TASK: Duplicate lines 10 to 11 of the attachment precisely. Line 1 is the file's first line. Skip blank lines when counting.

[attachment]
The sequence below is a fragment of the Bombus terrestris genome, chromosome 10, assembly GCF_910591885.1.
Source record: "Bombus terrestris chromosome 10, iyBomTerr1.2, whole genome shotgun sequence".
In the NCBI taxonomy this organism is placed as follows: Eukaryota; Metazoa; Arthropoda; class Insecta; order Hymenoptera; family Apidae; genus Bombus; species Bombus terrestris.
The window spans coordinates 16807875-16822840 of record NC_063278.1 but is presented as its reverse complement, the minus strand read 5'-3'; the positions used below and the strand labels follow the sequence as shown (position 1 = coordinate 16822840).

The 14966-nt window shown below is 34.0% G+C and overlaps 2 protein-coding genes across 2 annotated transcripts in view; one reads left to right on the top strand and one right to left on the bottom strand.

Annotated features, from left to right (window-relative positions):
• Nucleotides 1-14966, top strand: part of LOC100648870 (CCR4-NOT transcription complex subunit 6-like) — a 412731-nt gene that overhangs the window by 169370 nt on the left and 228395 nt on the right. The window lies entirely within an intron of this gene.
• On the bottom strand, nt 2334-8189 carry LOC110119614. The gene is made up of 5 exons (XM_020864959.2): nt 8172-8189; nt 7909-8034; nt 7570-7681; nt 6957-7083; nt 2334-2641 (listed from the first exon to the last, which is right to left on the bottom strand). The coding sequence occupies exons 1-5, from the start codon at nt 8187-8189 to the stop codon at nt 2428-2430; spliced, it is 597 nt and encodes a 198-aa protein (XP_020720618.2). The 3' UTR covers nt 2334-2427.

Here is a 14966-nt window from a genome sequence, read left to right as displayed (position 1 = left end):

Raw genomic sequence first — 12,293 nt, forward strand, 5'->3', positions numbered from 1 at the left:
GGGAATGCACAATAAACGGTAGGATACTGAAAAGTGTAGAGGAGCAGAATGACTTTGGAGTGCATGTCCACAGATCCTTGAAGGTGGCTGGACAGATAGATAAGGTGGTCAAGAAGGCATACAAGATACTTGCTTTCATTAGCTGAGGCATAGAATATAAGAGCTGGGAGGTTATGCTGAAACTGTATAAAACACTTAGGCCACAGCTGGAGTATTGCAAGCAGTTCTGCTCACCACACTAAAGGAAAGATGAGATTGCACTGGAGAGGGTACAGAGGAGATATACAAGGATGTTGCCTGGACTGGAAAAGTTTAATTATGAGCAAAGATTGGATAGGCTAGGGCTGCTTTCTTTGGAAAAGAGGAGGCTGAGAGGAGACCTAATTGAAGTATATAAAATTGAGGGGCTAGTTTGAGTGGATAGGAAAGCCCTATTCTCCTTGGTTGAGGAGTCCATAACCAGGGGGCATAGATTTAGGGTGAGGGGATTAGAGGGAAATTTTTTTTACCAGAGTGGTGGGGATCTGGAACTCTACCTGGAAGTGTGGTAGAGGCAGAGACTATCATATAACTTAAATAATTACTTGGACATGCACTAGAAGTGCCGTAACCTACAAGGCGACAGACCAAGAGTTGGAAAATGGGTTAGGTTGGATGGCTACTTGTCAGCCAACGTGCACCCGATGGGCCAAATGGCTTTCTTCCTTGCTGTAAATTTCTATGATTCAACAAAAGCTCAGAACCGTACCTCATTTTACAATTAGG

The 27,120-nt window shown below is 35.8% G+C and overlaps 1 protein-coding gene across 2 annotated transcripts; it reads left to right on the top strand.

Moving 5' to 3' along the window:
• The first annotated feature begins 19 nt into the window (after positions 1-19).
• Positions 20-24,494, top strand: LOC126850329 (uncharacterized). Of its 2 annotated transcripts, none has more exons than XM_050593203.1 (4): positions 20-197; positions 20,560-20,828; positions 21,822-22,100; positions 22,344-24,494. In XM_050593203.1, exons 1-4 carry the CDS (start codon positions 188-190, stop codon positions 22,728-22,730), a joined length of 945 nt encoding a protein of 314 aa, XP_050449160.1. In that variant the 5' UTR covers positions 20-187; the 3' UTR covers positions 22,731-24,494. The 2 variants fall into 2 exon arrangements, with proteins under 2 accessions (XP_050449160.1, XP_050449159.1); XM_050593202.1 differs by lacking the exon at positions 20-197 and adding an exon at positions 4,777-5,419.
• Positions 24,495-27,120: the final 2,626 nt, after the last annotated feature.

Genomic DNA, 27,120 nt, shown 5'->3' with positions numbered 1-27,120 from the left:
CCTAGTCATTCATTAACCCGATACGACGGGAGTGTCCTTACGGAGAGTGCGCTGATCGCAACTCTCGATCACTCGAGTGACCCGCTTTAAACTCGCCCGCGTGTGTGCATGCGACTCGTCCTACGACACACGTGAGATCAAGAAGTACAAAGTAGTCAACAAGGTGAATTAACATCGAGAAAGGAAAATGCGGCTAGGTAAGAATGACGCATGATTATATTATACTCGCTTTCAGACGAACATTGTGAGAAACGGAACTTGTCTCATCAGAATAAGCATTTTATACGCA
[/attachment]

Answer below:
Raw genomic sequence first — 12,293 nt, forward strand, 5'->3', positions numbered from 1 at the left:
GGGAATGCACAATAAACGGTAGGATACTGAAAAGTGTAGAGGAGCAGAATGACTTTGGAGTGCATGTCCACAGATCCTTGAAGGTGGCTGGACAGATAGATAAGGTGGTCAAGAAGGCATACAAGATACTTGCTTTCATTAGCTGAGGCATAGAATATAAGAGCTGGGAGGTTATGCTGAAACTGTATAAAACACTTAGGCCACAGCTGGAGTATTGCAAGCAGTTCTGCTCACCACACTAAAGGAAAGATGAGATTGCACTGGAGAGGGTACAGAGGAGATATACAAGGATGTTGCCTGGACTGGAAAAGTTTAATTATGAGCAAAGATTGGATAGGCTAGGGCTGCTTTCTTTGGAAAAGAGGAGGCTGAGAGGAGACCTAATTGAAGTATATAAAATTGAGGGGCTAGTTTGAGTGGATAGGAAAGCCCTATTCTCCTTGGTTGAGGAGTCCATAACCAGGGGGCATAGATTTAGGGTGAGGGGATTAGAGGGAAATTTTTTTTACCAGAGTGGTGGGGATCTGGAACTCTACCTGGAAGTGTGGTAGAGGCAGAGACTATCATATAACTTAAATAATTACTTGGACATGCACTAGAAGTGCCGTAACCTACAAGGCGACAGACCAAGAGTTGGAAAATGGGTTAGGTTGGATGGCTACTTGTCAGCCAACGTGCACCCGATGGGCCAAATGGCTTTCTTCCTTGCTGTAAATTTCTATGATTCAACAAAAGCTCAGAACCGTACCTCATTTTACAATTAGG